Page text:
When you’re buying a boat, it goes without saying that you want to find one that best suits your needs. To fulfill that mission, you’ll need to know the characteristics that count.
So what are the elements of effective powerboat design?
I asked four well-respected designers to answer that question: Donald Blount, founder of Donald L. Blount and Associates (www.dlba-inc.com); John Canada, president of Ocean5 Naval Architects in Stuart, Fla. (www.ocean5.com); Bill Prince, president of Bill Prince Yacht Design in Port Washington, Wis. (www.billprinceyachtdesign.com); and Christopher Gratz, Pursuit Boats’ design and engineering manager (www.pursuitboats.com).
Prince’s first piece of advice: Avoid getting sidetracked by marketing fluff. “The Quadra-this, the FasTrip-whatever and the Delta-that — these silly monikers are largely superfluous marketing gimmicks,” he says. “A fundamental understanding of the role of a hull’s contours and their relation to a boat’s center of gravity opens the door to understanding which hull forms will perform well and which won’t.”
Planing hulls should be shaped to generate maximum lift and minimum drag, Prince says. “This lift is the only thing that keeps a planing hull up.”
An effective design balances the needs of the boat owner with safety, speed, comfort and efficiency. “For instance, a center console fishing boat needs to be stable at low speed and capable of handling rough seas at high speed,” Prince says. “To do this, it needs broad chine flats and a reasonably deep-vee, for starters.”
Most trailerable planing boats have a prismatic vee bottom aft, chine flats and strakes, Canada says. “Transom deadrise runs typically from 12 to 24 degrees, and the bottom may also include pads, steps, pockets or other appendages,” he says.
Although a higher deadrise angle will result in “lower impact pressures” and less slamming offshore, it also can make the boat tender when boarding or taking wakes or waves abeam, Canada says.
You’ll find warped bottoms (variable deadrise) on slower boats, such as semiplaning designs, while the “typical modified- and deep-vee are designs for higher-speed boats, like center consoles,” he says. Bay and flats boats aim for high speed and shallow draft, and power catamarans offer increased stability but lose storage below.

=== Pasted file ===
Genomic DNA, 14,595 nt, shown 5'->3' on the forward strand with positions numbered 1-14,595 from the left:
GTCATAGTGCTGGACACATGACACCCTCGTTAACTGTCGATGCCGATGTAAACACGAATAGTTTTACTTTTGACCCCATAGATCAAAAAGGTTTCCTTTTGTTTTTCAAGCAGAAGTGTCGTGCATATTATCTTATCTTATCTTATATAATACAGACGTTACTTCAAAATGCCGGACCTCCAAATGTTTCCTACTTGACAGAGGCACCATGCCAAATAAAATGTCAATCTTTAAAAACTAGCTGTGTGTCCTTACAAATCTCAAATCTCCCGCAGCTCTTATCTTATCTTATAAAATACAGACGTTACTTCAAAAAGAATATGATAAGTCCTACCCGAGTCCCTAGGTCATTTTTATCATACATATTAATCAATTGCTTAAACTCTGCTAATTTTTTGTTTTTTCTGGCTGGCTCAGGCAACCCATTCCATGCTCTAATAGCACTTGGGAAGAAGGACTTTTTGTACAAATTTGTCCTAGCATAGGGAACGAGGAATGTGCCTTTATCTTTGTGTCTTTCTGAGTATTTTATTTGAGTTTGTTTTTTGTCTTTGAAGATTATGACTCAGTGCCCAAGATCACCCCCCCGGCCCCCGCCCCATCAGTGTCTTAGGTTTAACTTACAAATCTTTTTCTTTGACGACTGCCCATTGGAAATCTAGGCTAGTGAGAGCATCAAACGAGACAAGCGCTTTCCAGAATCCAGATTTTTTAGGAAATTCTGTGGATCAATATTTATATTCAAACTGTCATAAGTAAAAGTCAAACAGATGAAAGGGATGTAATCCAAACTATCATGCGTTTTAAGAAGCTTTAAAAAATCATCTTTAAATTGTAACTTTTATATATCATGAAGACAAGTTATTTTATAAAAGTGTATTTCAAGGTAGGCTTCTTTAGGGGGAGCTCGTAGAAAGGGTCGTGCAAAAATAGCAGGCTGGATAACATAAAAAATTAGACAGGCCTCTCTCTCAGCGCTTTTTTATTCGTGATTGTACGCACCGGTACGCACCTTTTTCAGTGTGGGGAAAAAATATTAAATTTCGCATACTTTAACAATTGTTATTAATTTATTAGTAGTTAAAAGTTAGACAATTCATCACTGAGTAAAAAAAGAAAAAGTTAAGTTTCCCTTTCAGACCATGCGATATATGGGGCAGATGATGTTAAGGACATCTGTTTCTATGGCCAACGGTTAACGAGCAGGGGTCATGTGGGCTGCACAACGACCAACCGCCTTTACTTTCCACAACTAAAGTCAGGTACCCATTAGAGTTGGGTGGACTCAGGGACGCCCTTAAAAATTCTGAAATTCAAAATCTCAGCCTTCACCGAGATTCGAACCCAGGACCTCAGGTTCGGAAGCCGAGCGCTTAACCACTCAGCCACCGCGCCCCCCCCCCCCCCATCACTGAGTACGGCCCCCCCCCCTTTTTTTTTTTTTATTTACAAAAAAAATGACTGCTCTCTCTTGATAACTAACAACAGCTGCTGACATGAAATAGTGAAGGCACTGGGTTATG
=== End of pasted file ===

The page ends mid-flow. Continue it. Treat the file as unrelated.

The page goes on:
In addition to deadrise, the boat’s weight placement and power loom large, dictating the pressure distribution on the hull bottom and ultimately how the hull performs, Gratz says. “An optimal design will transition onto plane easily, operate at comfortable trim angles, and handle predictably and comfortably, all the while efficiently performing over the intended operating range,” he says.
An effective powerboat design will perform well in all loading conditions. Trim tabs should be unnecessary for planing, and the boat should come up with minimal bow rise, Canada says. “It is common for boats to have bow rise around 5 to 6 degrees, but visibility should remain, and the bow should come down quickly once on plane,” Canada says.
Blount agrees. Plus, the boat should plane relatively quickly, he says. “When you push the throttle forward, it should accelerate from dead in the water to planing in 20 seconds or less,” he says.
Once on plane, the boat should bank into high-speed turns, Blount says. “If it turns flat, the boat tends to want to throw you overboard,” he says. “A dynamically unstable boat will heel over so much that the gunwale touches the water, which is unsafe.”
The design also should deliver a dry, fairly quiet ride, he adds. “Some sportfishing boats can be quite noisy, with decibel levels of 85 to 90 or more at the helm station,” he says. “This fatiguing acoustic sound over time is going to make your pilot quite unhappy. You don’t want to wear out your ears out there.”
Canada urges boat buyers to examine the waterline, particularly the through-hull fittings near the waterline or the edge of the bottom paint. “A good design can be kept at the dock with 10 percent or 100 percent fuel and still sit at a good trim angle, allowing water to drain overboard,” Canada says.
On inboard boats, the center of the exhaust at the transom should be aligned with the waterline and the generator exhaust should be near the water but not submerged, unless it’s designed as an underwater exhaust, Canada says.
The experts agree that buyers should consider a sea trial mandatory. The top-end cruise speed should see the engines at about 80 percent of maximum rpm, and the boat should feel light and turn and handle well, Canada says. “The chines should not dry out at high speed [chine walking], and the ride should hold steady and smooth with no porpoising, which is up and down bow movement at constant speed without wave interaction,” he says.
Canada’s bottom line: An effective design will make the skipper’s job easier. And that’s how you’ll know whether the boat is right for you.
8 qualities that matter
• The design should maximize safety, comfort, speed and efficiency.
• The boat should handle predictably without chine walking or porpoising.
• The ride should be dry, with no pounding.
• The boat should sit at a good trim angle at the dock, allowing water to drain.
• Planing hulls must be shaped to create maximum lift and minimal drag.
• The boat should plane in less than 20 seconds without trim tabs and maintain optimal trim levels at all speeds.
• Engine noise should be low enough for conversation at the helm without shouting.
• Engines should run at about 80 percent of maximum rpm at the top-end cruising speed.
June 2013 issue